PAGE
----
But 2 of them, remarkably, are still operational. One is the John W. Brown, in Baltimore and the other the Jeremiah O'Brien (named after an American Revolutionary War sailor) in San Francisco. I visited the latter this summer.

She's remarkably well-preserved, still set in the 1940's. After the war she quickly went into the reserve fleet, and was never sold off or modified. She spent over 30 years in mothballs before it was decided (in 1979) that a Liberty Ship should be saved for future generations. Amazingly, it was found she was still operational after 34 years of sitting at anchor, and became the only Liberty ever to leave the reserve fleet under her own power. Volunteers swarmed her, cleaning, polishing, and painting.

Under the gray reserve paint at the bow they discovered the original crew had painted a googly-eyed topless lady, and she was carefully restored following the original outlines (ensuring snickers from teenage boys for generations to come).

Inside, the ship is in great condition, with very few restrictions on where you can go. The kids and I wandered the passageways, peering into cabins and imagining the merchant marine sailors who lived here as she crossed the ocean and supplied Operation Overlord. You walk across the simple bridge - a far cry from those on a warship - and imagine staring out at the vicious waves of a North Atlantic winter crossing as the ship pitched and rolled beneath you.

Her single small artillery piece is still there, quite different from the massive guns in fortified turrets you see on warships. Here the fighting men were exposed to the elements and enemy fire, and their aim was entirely by sight. Today the gun is protected... from roosting pigeons by a line of spikes on the barrel.

Marie draws a bead on the Transamerica Pyramid.

The engine rooms are open for access, though it involves squeezing through hatchways and taking steep ladders up & down. Beneath the water line engineering buffs will find one of the few working triple-expansion reciprocating engines left in the world. The engine is so well-preserved that (if it looks familiar) it was where they filmed the engine room scenes in 1995's Titanic.

The film's sound engineers also recorded the creaking and rocking of a metal hull as she steamed through San Francisco bay, and the clanking of the obsolete engines. They went on to win 2 Academy awards for their work.

But the Jeremiah O'Brien wasn't content with just sailing around San Francisco harbor. In 1994, with the 50th anniversary of D-Day approaching, a crew of volunteers climbed aboard her. Many of them were veterans of Liberty Ships (even some who'd served on her) and brought her back to prime shape. She had a long trip ahead.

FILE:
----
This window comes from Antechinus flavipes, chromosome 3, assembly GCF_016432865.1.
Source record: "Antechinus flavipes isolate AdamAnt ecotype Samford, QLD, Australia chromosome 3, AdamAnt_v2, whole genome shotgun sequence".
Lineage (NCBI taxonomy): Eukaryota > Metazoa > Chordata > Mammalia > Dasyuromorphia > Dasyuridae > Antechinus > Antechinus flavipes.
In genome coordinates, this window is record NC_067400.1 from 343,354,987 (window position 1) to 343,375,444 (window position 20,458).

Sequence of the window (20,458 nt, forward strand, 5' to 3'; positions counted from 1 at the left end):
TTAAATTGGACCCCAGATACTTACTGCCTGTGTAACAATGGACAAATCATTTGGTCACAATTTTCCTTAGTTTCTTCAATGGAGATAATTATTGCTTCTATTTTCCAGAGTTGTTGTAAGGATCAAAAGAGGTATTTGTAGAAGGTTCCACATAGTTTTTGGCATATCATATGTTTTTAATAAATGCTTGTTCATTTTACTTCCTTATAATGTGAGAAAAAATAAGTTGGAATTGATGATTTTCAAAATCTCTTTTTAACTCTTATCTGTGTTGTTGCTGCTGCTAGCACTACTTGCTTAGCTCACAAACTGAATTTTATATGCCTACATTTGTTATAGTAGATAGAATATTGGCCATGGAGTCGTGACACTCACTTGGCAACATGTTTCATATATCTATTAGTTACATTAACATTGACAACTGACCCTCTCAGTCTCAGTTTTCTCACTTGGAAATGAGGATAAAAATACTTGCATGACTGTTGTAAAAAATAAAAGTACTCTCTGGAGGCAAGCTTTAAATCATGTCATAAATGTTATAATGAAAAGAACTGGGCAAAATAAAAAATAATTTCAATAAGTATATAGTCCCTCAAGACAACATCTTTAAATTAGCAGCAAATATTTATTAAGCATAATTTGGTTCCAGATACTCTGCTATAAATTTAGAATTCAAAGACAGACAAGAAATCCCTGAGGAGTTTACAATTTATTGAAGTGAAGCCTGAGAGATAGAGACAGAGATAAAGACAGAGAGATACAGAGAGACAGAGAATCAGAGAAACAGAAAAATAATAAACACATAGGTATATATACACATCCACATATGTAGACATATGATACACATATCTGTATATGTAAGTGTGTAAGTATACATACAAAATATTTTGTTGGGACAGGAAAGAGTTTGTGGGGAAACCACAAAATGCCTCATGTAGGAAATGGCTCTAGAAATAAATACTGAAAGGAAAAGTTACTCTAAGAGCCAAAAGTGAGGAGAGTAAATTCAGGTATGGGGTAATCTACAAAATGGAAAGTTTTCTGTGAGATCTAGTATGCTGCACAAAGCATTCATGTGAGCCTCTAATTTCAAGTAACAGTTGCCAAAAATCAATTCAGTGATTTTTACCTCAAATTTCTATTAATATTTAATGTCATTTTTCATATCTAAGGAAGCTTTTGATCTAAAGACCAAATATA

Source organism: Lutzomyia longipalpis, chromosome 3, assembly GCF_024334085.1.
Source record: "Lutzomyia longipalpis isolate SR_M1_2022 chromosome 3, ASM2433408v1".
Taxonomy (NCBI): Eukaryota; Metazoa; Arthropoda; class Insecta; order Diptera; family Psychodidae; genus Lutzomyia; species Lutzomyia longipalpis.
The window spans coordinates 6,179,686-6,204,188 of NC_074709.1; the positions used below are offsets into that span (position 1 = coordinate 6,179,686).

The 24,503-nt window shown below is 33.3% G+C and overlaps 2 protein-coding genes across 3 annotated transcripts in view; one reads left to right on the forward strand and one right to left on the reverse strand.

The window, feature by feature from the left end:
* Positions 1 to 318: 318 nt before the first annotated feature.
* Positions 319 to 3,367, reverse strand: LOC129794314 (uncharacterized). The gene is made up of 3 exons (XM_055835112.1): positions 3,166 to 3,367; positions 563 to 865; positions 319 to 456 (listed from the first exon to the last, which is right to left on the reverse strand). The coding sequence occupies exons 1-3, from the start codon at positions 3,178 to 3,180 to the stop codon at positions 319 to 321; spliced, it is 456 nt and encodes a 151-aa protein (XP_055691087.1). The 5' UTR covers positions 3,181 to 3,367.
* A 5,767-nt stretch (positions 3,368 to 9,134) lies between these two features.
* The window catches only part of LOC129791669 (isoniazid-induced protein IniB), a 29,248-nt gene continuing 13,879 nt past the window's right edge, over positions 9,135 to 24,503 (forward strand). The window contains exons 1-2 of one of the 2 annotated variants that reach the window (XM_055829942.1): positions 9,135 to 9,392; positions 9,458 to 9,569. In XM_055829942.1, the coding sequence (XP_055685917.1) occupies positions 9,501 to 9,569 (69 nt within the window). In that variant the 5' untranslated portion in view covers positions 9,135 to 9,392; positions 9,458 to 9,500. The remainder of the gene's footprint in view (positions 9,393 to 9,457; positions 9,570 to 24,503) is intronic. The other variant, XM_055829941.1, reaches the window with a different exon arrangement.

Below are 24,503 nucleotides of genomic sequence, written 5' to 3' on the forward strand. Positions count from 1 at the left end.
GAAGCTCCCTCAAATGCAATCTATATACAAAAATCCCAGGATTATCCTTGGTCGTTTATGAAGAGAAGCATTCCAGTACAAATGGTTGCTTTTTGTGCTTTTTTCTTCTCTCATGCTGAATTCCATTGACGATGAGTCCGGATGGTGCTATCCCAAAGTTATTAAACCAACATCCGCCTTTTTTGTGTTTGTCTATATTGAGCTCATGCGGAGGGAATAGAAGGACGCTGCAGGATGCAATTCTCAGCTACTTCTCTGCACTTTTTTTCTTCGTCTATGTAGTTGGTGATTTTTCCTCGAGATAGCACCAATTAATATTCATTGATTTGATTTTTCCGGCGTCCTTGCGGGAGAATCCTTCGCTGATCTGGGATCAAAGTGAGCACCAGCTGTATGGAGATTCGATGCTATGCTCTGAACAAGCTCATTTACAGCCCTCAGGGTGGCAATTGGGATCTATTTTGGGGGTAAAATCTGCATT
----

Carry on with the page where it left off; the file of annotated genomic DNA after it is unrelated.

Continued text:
Setting out from northern California, her outdated engine and single propeller drove her south to the Panama Canal, from where she crossed into the Atlantic and turned north again.

On the morning of June 6, 1994 she was again off the beaches of Normandy. She'd brought a crew and passengers who'd fought there. Now, 50 years later, she was back at the site of the largest military operation in history.

She was the only large ship who'd been there originally and returned for the anniversary. Only one other big ship that served that fateful day still exists - the battleship U.S.S. Texas - and she's long been immobile.

In a former cargo hold aboard, there's now a D-Day museum. One of the items there is simply this picture, taken at Normandy beach on the morning of June 6, 1994. The simplicity of the black & white print belies the subject: 4 men who'd swarmed ashore that terrible morning 50 years earlier, and now returned to the same spot, alone in their thoughts.

All around them, but not seen, are many others who never left the beach that day.

Tuesday, November 10, 2015

November 10, 1975

40 years ago today, 29 men died on the Edmund Fitzgerald.

In terms of shipwrecks, 29 isn't much, but if one of those is your father, or spouse, or sibling, or friend... it can be everything.

Like the recent El Faro sinking, the overwhelming lesson of the Fitzgerald is simple: the forces of nature are bigger and stronger than can be overcome by technology and metallurgy. As long as people have been sailing the seas, some have been lost to storms. In our era of GPS, radar, and satellites we're lured into believing the sea is safe. And, compared to previous eras, it is.

But the power of a storm can be far beyond our best designs. Even if you take out the factor of human error, the sheer destruction caused by storms, tsunamis, and many other natural phenomena is overwhelming.

On December 17, 1944, during WW2, the U.S. Pacific fleet lost to a violent foe. 790 men were killed. Of the 86 ships present in Admiral Halsey's Third Fleet that day, 3 destroyers were sunk and 27 other ships (including massive battleships and aircraft carriers) suffered serious enough damage that they had to return to base for extensive repairs... And the Japanese never touched them.

All of that damage was inflicted by a typhoon. Admiral Nimitz, in his report on the disaster, wrote it "represented a more crippling blow to the Third Fleet than it might be expected to suffer in anything less than a major action."

View from the carrier U.S.S. Cowpens as the storm approached.

For many, their first (and only) knowledge of the Fitzgerald comes from the Gordon Lightfoot song. That's where I first learned of it, too. But there's more.

She was named after the CEO at the time of Northwestern Mutual Life Insurance, who commissioned and financed her construction. Built in 1958, she was (at the time) the biggest boat on the Great Lakes (yes, on the lake they're technically called boats), and remains the largest one ever lost there. She spent her entire career hauling ore between ports.